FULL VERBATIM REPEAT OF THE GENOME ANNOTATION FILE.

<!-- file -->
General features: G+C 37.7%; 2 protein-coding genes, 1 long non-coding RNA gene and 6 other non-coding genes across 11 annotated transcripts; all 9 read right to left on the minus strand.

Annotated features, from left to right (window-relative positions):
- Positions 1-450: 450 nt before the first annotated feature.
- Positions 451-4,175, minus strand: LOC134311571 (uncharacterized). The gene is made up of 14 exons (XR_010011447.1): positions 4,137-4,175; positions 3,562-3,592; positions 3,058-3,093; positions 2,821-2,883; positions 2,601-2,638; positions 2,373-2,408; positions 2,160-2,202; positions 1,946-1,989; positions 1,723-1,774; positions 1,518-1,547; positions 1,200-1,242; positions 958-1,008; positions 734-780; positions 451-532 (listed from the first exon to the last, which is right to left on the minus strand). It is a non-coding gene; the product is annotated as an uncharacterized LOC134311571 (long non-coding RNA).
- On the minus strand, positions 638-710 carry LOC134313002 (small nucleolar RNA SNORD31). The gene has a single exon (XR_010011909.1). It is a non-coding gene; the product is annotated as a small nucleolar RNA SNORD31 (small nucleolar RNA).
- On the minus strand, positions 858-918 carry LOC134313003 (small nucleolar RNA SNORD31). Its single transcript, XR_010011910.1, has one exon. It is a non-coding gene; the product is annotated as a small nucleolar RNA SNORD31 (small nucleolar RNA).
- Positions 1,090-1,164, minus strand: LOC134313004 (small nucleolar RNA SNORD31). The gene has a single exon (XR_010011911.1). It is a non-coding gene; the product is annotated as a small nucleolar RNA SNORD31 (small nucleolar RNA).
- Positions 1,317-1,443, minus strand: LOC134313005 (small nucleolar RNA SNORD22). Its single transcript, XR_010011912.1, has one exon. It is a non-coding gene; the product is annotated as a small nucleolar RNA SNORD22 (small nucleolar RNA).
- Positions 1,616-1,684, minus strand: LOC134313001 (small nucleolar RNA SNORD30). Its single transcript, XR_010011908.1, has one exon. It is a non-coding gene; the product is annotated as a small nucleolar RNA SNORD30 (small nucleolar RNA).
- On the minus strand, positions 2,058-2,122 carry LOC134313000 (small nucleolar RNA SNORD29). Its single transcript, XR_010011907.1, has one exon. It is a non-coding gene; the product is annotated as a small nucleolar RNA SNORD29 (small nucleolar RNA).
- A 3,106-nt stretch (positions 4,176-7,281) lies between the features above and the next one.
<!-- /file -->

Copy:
General features: G+C 37.7%; 2 protein-coding genes, 1 long non-coding RNA gene and 6 other non-coding genes across 11 annotated transcripts; all 9 read right to left on the minus strand.

Annotated features, from left to right (window-relative positions):
- Positions 1-450: 450 nt before the first annotated feature.
- Positions 451-4,175, minus strand: LOC134311571 (uncharacterized). The gene is made up of 14 exons (XR_010011447.1): positions 4,137-4,175; positions 3,562-3,592; positions 3,058-3,093; positions 2,821-2,883; positions 2,601-2,638; positions 2,373-2,408; positions 2,160-2,202; positions 1,946-1,989; positions 1,723-1,774; positions 1,518-1,547; positions 1,200-1,242; positions 958-1,008; positions 734-780; positions 451-532 (listed from the first exon to the last, which is right to left on the minus strand). It is a non-coding gene; the product is annotated as an uncharacterized LOC134311571 (long non-coding RNA).
- On the minus strand, positions 638-710 carry LOC134313002 (small nucleolar RNA SNORD31). The gene has a single exon (XR_010011909.1). It is a non-coding gene; the product is annotated as a small nucleolar RNA SNORD31 (small nucleolar RNA).
- On the minus strand, positions 858-918 carry LOC134313003 (small nucleolar RNA SNORD31). Its single transcript, XR_010011910.1, has one exon. It is a non-coding gene; the product is annotated as a small nucleolar RNA SNORD31 (small nucleolar RNA).
- Positions 1,090-1,164, minus strand: LOC134313004 (small nucleolar RNA SNORD31). The gene has a single exon (XR_010011911.1). It is a non-coding gene; the product is annotated as a small nucleolar RNA SNORD31 (small nucleolar RNA).
- Positions 1,317-1,443, minus strand: LOC134313005 (small nucleolar RNA SNORD22). Its single transcript, XR_010011912.1, has one exon. It is a non-coding gene; the product is annotated as a small nucleolar RNA SNORD22 (small nucleolar RNA).
- Positions 1,616-1,684, minus strand: LOC134313001 (small nucleolar RNA SNORD30). Its single transcript, XR_010011908.1, has one exon. It is a non-coding gene; the product is annotated as a small nucleolar RNA SNORD30 (small nucleolar RNA).
- On the minus strand, positions 2,058-2,122 carry LOC134313000 (small nucleolar RNA SNORD29). Its single transcript, XR_010011907.1, has one exon. It is a non-coding gene; the product is annotated as a small nucleolar RNA SNORD29 (small nucleolar RNA).
- A 3,106-nt stretch (positions 4,176-7,281) lies between the features above and the next one.